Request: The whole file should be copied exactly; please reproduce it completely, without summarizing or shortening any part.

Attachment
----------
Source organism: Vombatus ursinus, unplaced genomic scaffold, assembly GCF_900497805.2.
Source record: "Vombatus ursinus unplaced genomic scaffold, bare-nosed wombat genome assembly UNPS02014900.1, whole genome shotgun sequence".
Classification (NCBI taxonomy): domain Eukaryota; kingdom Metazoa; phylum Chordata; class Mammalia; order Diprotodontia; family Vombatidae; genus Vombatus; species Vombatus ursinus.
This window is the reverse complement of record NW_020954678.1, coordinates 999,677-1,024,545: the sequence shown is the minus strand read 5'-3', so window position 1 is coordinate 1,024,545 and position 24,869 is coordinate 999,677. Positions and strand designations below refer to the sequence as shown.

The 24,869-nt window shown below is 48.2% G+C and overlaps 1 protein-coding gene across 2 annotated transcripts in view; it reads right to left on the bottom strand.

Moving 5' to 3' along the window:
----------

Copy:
Source organism: Vombatus ursinus, unplaced genomic scaffold, assembly GCF_900497805.2.
Source record: "Vombatus ursinus unplaced genomic scaffold, bare-nosed wombat genome assembly UNPS02014900.1, whole genome shotgun sequence".
Classification (NCBI taxonomy): domain Eukaryota; kingdom Metazoa; phylum Chordata; class Mammalia; order Diprotodontia; family Vombatidae; genus Vombatus; species Vombatus ursinus.
This window is the reverse complement of record NW_020954678.1, coordinates 999,677-1,024,545: the sequence shown is the minus strand read 5'-3', so window position 1 is coordinate 1,024,545 and position 24,869 is coordinate 999,677. Positions and strand designations below refer to the sequence as shown.

The 24,869-nt window shown below is 48.2% G+C and overlaps 1 protein-coding gene across 2 annotated transcripts in view; it reads right to left on the bottom strand.

Moving 5' to 3' along the window: